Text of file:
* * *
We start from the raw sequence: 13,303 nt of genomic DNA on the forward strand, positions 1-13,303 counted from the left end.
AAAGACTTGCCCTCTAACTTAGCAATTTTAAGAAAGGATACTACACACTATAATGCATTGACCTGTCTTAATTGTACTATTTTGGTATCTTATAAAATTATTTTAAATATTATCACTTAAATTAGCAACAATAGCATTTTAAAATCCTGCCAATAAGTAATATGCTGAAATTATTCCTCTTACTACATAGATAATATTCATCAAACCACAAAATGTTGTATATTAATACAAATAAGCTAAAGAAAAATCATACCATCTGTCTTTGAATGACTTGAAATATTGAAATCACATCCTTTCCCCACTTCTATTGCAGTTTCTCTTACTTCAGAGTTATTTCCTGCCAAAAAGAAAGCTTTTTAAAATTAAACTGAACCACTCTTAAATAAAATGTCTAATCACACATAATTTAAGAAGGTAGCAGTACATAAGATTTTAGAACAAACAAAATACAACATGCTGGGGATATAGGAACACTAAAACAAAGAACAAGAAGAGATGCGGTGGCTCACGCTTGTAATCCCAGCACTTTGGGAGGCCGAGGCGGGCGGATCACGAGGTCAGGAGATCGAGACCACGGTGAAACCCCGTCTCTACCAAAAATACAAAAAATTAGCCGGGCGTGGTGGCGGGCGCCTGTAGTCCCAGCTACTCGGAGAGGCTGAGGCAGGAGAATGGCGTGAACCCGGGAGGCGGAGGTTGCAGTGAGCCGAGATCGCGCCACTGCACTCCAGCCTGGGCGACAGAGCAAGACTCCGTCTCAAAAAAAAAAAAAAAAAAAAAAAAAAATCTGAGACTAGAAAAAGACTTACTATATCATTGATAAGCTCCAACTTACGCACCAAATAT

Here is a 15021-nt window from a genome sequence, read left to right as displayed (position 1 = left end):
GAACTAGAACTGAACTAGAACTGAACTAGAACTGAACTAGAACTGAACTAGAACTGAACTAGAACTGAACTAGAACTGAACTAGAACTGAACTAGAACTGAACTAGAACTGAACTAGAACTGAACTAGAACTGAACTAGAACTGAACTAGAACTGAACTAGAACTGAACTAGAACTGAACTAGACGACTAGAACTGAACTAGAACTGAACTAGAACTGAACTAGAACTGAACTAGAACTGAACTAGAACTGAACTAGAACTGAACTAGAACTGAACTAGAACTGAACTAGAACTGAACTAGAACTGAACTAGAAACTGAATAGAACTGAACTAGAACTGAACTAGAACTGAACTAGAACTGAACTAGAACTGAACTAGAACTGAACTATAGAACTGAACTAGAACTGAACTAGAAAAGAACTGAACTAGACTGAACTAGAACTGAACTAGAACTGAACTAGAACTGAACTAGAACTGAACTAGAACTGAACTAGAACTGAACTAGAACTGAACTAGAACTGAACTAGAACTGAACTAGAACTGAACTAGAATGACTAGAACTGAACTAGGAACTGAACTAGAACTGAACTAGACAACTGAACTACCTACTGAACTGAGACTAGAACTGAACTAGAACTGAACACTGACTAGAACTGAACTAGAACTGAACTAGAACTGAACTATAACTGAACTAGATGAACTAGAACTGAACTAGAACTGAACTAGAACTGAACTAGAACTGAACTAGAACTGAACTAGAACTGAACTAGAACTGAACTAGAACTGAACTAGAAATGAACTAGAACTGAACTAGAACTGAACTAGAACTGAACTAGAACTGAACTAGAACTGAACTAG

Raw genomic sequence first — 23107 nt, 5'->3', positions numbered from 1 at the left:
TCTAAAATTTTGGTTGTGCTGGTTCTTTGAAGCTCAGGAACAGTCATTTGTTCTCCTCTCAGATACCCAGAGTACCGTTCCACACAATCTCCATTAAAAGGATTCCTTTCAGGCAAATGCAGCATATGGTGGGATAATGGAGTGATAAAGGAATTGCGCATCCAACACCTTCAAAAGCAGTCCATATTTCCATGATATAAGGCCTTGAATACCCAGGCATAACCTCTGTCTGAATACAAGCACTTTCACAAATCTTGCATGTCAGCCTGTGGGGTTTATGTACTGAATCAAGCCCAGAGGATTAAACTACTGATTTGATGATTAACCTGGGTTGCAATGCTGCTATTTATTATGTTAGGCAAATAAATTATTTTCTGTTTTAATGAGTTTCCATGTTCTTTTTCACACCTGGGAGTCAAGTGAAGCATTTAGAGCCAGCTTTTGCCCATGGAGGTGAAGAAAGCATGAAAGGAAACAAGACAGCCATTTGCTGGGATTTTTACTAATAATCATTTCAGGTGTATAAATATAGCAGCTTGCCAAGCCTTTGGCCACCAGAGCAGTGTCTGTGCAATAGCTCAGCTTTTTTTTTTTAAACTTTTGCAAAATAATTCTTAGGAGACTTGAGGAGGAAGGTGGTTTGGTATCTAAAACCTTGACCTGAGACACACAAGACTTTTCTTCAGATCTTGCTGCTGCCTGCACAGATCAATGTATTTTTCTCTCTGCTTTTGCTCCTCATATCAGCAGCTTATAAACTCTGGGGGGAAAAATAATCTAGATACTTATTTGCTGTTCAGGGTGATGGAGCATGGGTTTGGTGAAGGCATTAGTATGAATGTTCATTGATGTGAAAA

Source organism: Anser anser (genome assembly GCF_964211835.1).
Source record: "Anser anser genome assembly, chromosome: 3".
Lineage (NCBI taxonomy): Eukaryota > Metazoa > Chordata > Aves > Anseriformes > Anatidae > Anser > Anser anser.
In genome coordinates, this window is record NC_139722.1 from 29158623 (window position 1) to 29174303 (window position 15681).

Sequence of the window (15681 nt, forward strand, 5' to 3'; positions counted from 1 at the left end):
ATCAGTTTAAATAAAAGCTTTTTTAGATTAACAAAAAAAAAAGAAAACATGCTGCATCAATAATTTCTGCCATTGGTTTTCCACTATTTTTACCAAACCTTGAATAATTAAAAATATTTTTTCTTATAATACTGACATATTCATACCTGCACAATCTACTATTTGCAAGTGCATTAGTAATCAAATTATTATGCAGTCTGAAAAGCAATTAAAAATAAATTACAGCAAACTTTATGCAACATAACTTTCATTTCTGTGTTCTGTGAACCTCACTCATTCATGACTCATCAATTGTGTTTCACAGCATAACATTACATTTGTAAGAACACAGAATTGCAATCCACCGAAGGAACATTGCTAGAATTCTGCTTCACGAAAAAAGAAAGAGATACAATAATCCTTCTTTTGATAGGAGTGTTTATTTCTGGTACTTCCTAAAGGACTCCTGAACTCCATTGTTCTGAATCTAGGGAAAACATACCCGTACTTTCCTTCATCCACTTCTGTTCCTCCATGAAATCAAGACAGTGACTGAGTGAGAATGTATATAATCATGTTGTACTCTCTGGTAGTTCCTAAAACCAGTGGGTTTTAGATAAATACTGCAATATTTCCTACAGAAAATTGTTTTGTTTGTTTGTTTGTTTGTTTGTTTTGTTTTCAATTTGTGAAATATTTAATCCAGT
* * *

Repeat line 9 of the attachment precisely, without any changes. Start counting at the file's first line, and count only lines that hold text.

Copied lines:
Lineage (NCBI taxonomy): Eukaryota > Metazoa > Chordata > Aves > Anseriformes > Anatidae > Anser > Anser anser.